Ocean currents and gamefishing
by Rocky Carosi
Ocean currents are nature's highways and food chain providers of the open seas. Off Tasmania, East Coast gamefisherman await the arrival from the North - the East Australian current carrying the complete marine food chain and gamefish.
In offshore fishing, blue is beautiful, and this is often the colour sought for big fish in many places, including Tasmania. The best gamefishing can often be in the cooler water - not all gamefish come from the blue water.
At times, for many reasons, the action comes in green and brown water, but whatever the colour, the dominating effect of the currents is known to successful fishermen.
The current temperature and flow over the sea bed, coastal configurations, continental shelf and deeper canyons and drop-offs trigger the concentrations of microscopic plant and animal life that start the food chain. Currents trigger upwellings of the deep ocean water with its concentration of nutrient-rich decaying and dead organisms brought to the surface. This concentration of minerals and salts stimulates the growth of plant plankton which is the start of the food chain that nurtures the microscopic animals that are the base of predatory life in the ocean.
The current edges are most productive. The currents and counter currents become ocean drifts as they weaken or are wind-driven. All have names.
Their direction is guided by that of the prevailing winds, the rotation of the earth and the shape of the coastline.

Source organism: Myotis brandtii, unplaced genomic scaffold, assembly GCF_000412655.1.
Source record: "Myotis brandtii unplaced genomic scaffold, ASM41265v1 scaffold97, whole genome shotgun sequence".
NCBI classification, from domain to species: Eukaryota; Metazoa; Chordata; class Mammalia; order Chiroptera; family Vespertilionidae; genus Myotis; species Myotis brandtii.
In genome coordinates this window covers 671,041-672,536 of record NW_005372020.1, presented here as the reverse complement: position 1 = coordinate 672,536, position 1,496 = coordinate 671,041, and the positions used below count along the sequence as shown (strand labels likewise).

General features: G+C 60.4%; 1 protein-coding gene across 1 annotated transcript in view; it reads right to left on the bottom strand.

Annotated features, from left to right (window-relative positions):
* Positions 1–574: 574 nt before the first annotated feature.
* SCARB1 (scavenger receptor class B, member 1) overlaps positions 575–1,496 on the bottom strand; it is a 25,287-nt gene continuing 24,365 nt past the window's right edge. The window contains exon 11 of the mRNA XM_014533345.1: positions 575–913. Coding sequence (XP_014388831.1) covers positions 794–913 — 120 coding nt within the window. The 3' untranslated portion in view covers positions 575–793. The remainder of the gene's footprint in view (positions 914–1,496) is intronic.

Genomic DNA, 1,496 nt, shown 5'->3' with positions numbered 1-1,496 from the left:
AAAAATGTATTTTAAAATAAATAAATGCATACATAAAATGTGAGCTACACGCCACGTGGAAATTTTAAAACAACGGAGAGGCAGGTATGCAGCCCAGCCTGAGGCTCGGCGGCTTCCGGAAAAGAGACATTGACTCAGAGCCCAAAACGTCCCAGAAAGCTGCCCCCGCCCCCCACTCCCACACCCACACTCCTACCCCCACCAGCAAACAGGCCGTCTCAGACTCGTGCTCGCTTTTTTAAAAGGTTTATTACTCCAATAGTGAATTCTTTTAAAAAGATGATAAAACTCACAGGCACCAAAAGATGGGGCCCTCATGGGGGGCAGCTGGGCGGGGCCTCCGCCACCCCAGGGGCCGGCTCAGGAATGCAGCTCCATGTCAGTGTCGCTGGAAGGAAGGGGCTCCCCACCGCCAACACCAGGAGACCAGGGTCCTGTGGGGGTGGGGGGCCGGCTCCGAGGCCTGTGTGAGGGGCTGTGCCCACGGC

Southern Hemisphere currents circle anti-clockwise.
Even though currents often appear to be streams running along the coast, in reality they meander in pools and eddies surrounded by the circling edge of the current. These pools and eddies are important to offshore recreational and commercial fisherman who look for current and temperature edges.
The edges are a guide to where to fish and are clearly shown on satellite photographs of the ocean surface. The currents are the hunting ground as well as the moving home of the gamefish, many of the fish wander with the currents.
Research of tagged gamefish and sharks shows that many species pass or congregate in the same area at approximately the same time and conditions each year.
The currents vary in temperature, speed and direction from season to season. In some seasons, fingers of differing water temperature will push into the water along the coast. These fingers have the benefit of providing temperature edges but can have the disadvantage of pushing cool water in close to the coast and moving warm water further offshore out of range of sport fishermen.
Tasmania's East Coast is only just reached by the East Australian current and the distance it travels south varies each year. Sometimes the leading edge will stop off Bicheno or, in years of a strong push, will continue south past Tasman Island. Unseasonal strong, cold offshore winds will also push the current further from shore or cool the top layer keeping the warm water and fish down deeper.
Wherever you gamefish, the important rule stays the same - current edges and temperature differences should not be ignored.
When you do find a current edge, and this can be by sight - either a rip, flat water or a change in colour - concentrate on this area. Troll across it whilst keeping watch on the fish finder for changes in water temperature.
Known reefs are also perfect places to look and for many gamefishers this is the first place they visit.